When we moved to this house I did manage to get a wire in a tree to support a 160 invL. Vertical part approx. 15m, rest sloping to the West.
For 80m I started using a HF6V.
Now the plan is to cut the trees because they are getting to high, so I started looking at other options.
I have some 18m fiber poles available. Mine are unbranded, but Spiderbeam sells them as well.
I also studied the website of DJ0IP (www.dj0ip.de) which describe all kind of options of vertical antennas with fiber poles.
I made a mount to fix the pole, so the bottom could not move and started erecting the pole with a wire of 22m long connected to it and an invL for 160m. Vertical part 15m. I made temporary guy wires and used trees around the garden for support.
The pole was bending over in the direction of the invL. To check what the effect would be of no side load I removed the 160m. Now the pole is sturdier.
The pole survived gusts of over 40 knots, although the top is swinging a lot.
To see if I could improve overall radiation I tried the Spiderbeam toploaded 160m vertical kit.
It comes with all the wires and the monofil wire for the guying of the topload wires.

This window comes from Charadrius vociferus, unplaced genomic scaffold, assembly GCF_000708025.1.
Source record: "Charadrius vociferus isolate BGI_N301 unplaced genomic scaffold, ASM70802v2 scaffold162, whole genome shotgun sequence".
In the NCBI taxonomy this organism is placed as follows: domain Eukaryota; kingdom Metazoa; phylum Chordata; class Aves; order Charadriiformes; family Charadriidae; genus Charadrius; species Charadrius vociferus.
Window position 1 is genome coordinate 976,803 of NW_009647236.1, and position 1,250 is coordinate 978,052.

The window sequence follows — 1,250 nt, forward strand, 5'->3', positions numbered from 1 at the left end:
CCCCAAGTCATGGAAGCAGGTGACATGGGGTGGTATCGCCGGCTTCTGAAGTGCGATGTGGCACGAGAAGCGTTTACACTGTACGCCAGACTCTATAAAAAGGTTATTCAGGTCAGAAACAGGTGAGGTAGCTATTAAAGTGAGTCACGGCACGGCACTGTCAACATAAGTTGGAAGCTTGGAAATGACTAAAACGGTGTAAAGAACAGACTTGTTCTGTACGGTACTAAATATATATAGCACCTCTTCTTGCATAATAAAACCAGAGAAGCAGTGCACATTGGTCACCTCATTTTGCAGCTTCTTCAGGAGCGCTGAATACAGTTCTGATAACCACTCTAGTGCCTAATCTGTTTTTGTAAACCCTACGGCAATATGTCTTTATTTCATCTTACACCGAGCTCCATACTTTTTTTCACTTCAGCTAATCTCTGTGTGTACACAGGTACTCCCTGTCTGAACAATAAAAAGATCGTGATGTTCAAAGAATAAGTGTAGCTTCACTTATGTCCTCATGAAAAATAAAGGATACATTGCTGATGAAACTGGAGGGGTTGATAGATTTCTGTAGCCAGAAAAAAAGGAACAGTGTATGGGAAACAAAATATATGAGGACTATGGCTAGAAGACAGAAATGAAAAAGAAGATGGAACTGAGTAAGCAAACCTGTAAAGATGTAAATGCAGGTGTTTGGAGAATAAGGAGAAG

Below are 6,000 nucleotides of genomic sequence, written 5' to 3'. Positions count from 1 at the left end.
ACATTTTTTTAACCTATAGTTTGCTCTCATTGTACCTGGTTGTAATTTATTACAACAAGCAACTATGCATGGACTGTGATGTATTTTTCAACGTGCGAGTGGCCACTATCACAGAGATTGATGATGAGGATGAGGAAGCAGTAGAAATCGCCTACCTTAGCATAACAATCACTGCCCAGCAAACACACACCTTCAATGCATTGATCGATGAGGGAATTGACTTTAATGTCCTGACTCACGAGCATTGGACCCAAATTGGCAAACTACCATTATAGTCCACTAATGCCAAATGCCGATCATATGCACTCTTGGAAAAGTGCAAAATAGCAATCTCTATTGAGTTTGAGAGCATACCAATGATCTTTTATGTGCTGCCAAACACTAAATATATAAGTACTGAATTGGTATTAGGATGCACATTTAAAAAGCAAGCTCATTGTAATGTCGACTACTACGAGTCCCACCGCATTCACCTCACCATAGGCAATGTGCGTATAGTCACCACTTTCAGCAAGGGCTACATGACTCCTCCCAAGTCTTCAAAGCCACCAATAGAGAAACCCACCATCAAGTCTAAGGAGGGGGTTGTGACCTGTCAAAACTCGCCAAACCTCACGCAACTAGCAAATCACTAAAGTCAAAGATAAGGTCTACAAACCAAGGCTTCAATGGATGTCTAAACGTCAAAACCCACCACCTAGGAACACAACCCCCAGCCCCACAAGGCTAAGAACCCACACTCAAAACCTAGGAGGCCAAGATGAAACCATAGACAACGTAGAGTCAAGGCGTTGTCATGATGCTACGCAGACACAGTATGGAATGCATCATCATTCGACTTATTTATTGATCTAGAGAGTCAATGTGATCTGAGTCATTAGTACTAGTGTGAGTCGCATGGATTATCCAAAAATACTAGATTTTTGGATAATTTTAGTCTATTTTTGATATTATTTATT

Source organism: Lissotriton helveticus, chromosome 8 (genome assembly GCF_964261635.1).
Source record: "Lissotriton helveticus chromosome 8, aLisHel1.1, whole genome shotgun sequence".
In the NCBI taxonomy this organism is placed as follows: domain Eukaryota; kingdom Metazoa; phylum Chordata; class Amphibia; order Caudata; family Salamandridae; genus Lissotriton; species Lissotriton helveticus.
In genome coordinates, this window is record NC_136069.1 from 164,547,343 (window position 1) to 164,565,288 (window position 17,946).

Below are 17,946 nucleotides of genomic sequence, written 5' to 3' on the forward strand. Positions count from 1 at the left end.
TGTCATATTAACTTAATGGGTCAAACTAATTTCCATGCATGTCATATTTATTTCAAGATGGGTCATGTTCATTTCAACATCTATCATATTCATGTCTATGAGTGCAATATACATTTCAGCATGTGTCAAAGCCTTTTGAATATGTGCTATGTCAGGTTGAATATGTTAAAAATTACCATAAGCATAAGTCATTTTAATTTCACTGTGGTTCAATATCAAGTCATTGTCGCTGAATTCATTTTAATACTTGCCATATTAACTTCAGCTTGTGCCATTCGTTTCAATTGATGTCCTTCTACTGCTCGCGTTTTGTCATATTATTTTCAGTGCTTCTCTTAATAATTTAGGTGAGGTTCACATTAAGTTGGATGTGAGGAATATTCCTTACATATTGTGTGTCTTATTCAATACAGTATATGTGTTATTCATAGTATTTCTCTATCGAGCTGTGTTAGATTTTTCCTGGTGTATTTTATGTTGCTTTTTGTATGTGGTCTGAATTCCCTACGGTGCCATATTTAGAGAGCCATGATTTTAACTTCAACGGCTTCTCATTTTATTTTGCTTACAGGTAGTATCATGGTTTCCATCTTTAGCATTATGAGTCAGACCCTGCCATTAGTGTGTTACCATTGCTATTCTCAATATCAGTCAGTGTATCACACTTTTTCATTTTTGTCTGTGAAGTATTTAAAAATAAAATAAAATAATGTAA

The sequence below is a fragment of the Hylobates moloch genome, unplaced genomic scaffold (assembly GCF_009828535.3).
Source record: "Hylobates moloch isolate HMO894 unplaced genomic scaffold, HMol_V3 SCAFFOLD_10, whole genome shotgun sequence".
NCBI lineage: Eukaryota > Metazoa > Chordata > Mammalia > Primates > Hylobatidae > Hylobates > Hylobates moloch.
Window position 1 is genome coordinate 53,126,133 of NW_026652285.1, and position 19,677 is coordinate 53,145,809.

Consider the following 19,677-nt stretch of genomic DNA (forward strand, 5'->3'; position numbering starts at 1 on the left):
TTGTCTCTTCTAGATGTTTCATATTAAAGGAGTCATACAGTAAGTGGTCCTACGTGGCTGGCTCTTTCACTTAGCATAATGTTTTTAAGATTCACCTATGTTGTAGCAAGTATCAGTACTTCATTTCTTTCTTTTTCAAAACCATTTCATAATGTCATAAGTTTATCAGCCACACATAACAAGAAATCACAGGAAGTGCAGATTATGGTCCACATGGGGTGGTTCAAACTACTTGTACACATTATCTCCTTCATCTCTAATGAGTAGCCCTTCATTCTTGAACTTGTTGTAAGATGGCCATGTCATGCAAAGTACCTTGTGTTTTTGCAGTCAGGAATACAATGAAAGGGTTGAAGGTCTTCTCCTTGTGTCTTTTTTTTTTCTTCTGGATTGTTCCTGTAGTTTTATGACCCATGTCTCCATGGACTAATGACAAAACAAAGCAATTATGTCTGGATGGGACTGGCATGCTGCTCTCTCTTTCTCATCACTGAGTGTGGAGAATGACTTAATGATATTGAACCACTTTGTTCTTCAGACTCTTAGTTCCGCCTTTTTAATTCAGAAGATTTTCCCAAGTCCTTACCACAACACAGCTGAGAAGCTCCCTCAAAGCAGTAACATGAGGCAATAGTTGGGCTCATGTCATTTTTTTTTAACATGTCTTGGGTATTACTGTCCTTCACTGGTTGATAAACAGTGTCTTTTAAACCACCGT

Unfortunately during some heavy wind one of the topload copper wires broke. After this I decided to stick with the inv L. The horizontal part of the inv L is at the east side. Strong winds always come from the west side so expectation is nothing will break.
I wanted to replace the unbrandend fiber pole with something better, so I bought the Spiderbeam 22m fiberglass pole.
The pole is mounted to a wooden support which is fixed in the ground with concrete.
In the pole is a 80m vertical and the 160m invL is hanging about 20cm from the pole. I mounted the vertical part to the guy wires to lower the stress on the top of the pole. The pole is now almost straight.
The 80m vertical is direct connected to the coax. The invL is connected through an UNUN transformer.
At the bottom of the pole the switch box for the 40m 4-square is mounted.